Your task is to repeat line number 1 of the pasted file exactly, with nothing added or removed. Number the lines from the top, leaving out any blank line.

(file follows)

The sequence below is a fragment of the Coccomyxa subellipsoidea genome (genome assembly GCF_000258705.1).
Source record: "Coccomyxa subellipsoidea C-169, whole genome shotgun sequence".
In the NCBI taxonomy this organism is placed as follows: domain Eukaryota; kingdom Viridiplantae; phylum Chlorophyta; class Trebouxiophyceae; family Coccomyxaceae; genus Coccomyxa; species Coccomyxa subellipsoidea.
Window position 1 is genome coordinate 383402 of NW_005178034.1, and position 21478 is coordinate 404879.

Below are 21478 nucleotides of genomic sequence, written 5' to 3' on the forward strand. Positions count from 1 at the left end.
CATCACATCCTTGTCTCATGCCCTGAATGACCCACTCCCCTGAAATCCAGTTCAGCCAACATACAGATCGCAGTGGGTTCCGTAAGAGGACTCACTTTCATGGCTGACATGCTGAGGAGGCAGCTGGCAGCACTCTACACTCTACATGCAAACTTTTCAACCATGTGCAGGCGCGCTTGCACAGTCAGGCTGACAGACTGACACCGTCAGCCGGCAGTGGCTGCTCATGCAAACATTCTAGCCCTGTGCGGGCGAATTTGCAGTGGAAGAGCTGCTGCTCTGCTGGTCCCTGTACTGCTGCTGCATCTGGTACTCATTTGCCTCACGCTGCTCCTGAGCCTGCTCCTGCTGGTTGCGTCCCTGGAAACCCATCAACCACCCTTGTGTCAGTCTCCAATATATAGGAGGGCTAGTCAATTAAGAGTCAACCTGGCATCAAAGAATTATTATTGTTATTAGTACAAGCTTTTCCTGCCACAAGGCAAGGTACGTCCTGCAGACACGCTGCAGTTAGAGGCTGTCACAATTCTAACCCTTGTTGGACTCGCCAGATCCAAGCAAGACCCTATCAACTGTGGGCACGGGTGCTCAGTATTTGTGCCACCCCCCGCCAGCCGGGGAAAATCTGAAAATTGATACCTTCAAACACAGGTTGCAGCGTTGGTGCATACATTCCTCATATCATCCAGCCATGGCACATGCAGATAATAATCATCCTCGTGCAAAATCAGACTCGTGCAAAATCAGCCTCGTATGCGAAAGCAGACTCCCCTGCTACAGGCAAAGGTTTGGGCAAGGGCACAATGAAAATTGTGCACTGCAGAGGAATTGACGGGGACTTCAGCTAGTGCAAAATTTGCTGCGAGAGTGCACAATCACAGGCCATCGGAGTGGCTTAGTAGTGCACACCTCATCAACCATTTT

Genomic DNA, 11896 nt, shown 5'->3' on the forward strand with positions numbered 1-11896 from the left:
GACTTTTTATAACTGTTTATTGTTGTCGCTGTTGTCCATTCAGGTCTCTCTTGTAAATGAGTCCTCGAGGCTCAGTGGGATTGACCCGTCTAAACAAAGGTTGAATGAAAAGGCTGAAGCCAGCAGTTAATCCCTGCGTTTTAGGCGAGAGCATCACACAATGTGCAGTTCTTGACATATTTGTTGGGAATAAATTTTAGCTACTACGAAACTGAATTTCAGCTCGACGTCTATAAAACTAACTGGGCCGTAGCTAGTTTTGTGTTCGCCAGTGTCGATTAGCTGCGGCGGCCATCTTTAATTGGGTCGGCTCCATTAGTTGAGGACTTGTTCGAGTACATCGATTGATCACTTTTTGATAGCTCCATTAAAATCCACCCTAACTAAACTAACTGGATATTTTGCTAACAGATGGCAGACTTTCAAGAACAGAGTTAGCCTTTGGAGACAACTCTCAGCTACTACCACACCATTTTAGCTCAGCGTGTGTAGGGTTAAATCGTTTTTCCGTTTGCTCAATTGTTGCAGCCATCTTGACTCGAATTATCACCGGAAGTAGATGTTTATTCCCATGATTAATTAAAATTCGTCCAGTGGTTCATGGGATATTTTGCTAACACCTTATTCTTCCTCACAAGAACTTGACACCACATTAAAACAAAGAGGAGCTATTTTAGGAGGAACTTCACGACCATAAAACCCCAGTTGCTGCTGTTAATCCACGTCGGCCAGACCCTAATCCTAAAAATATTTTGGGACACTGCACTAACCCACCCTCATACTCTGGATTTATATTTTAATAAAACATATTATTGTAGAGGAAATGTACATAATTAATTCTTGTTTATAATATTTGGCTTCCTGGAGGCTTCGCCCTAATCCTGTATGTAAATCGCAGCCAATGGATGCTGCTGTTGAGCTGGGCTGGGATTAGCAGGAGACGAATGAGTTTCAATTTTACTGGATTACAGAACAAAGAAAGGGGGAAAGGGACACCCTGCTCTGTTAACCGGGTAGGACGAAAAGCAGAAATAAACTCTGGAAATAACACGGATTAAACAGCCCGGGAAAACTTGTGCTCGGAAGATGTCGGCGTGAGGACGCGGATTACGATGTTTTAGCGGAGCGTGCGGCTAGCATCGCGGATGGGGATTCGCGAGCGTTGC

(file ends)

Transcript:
The sequence below is a fragment of the Coccomyxa subellipsoidea genome (genome assembly GCF_000258705.1).